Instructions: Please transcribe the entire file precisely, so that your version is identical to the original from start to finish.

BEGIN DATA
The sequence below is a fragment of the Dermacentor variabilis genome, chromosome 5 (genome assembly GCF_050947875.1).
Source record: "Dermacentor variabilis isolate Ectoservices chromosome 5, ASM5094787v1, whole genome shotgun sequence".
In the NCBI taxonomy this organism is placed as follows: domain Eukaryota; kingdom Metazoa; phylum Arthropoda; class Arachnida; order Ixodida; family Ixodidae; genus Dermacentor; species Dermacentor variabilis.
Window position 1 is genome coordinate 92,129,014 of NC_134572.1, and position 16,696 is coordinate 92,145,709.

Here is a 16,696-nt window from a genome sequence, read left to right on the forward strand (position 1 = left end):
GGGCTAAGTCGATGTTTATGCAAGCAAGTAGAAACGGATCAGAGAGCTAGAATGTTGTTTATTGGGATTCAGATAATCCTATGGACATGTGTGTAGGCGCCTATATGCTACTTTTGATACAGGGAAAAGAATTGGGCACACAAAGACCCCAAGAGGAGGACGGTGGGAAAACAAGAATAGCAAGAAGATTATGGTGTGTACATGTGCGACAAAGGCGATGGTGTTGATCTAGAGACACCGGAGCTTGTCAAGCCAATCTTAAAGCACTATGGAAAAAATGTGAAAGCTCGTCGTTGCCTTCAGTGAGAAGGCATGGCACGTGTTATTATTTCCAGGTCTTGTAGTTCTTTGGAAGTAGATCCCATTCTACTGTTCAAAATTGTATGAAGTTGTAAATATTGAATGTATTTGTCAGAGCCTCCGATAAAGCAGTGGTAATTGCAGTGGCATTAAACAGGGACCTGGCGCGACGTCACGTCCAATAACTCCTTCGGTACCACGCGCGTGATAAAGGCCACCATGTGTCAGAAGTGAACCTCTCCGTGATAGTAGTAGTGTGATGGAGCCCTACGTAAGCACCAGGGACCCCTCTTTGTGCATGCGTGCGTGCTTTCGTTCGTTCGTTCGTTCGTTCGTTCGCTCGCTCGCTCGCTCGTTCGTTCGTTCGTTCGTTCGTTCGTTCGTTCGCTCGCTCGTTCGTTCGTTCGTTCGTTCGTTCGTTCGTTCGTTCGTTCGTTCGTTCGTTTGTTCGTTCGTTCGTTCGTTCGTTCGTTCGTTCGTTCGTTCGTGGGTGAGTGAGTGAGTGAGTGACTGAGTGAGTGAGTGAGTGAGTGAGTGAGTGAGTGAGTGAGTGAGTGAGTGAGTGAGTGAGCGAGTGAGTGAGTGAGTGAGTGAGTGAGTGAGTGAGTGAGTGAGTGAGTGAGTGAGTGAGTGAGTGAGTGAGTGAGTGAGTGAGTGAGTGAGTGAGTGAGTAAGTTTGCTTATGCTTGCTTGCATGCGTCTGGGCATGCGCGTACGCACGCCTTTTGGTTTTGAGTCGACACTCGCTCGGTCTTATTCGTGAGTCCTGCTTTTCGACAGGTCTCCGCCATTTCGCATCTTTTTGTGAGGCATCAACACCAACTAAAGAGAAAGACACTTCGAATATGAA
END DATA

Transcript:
The sequence below is a fragment of the Dermacentor variabilis genome, chromosome 5 (genome assembly GCF_050947875.1).
Source record: "Dermacentor variabilis isolate Ectoservices chromosome 5, ASM5094787v1, whole genome shotgun sequence".
In the NCBI taxonomy this organism is placed as follows: domain Eukaryota; kingdom Metazoa; phylum Arthropoda; class Arachnida; order Ixodida; family Ixodidae; genus Dermacentor; species Dermacentor variabilis.
Window position 1 is genome coordinate 92,129,014 of NC_134572.1, and position 16,696 is coordinate 92,145,709.

Here is a 16,696-nt window from a genome sequence, read left to right on the forward strand (position 1 = left end):
GGGCTAAGTCGATGTTTATGCAAGCAAGTAGAAACGGATCAGAGAGCTAGAATGTTGTTTATTGGGATTCAGATAATCCTATGGACATGTGTGTAGGCGCCTATATGCTACTTTTGATACAGGGAAAAGAATTGGGCACACAAAGACCCCAAGAGGAGGACGGTGGGAAAACAAGAATAGCAAGAAGATTATGGTGTGTACATGTGCGACAAAGGCGATGGTGTTGATCTAGAGACACCGGAGCTTGTCAAGCCAATCTTAAAGCACTATGGAAAAAATGTGAAAGCTCGTCGTTGCCTTCAGTGAGAAGGCATGGCACGTGTTATTATTTCCAGGTCTTGTAGTTCTTTGGAAGTAGATCCCATTCTACTGTTCAAAATTGTATGAAGTTGTAAATATTGAATGTATTTGTCAGAGCCTCCGATAAAGCAGTGGTAATTGCAGTGGCATTAAACAGGGACCTGGCGCGACGTCACGTCCAATAACTCCTTCGGTACCACGCGCGTGATAAAGGCCACCATGTGTCAGAAGTGAACCTCTCCGTGATAGTAGTAGTGTGATGGAGCCCTACGTAAGCACCAGGGACCCCTCTTTGTGCATGCGTGCGTGCTTTCGTTCGTTCGTTCGTTCGTTCGTTCGCTCGCTCGCTCGCTCGTTCGTTCGTTCGTTCGTTCGTTCGTTCGTTCGCTCGCTCGTTCGTTCGTTCGTTCGTTCGTTCGTTCGTTCGTTCGTTCGTTCGTTCGTTTGTTCGTTCGTTCGTTCGTTCGTTCGTTCGTTCGTTCGTTCGTGGGTGAGTGAGTGAGTGAGTGACTGAGTGAGTGAGTGAGTGAGTGAGTGAGTGAGTGAGTGAGTGAGTGAGTGAGTGAGTGAGCGAGTGAGTGAGTGAGTGAGTGAGTGAGTGAGTGAGTGAGTGAGTGAGTGAGTGAGTGAGTGAGTGAGTGAGTGAGTGAGTGAGTGAGTGAGTGAGTGAGTAAGTTTGCTTATGCTTGCTTGCATGCGTCTGGGCATGCGCGTACGCACGCCTTTTGGTTTTGAGTCGACACTCGCTCGGTCTTATTCGTGAGTCCTGCTTTTCGACAGGTCTCCGCCATTTCGCATCTTTTTGTGAGGCATCAACACCAACTAAAGAGAAAGACACTTCGAATATGAA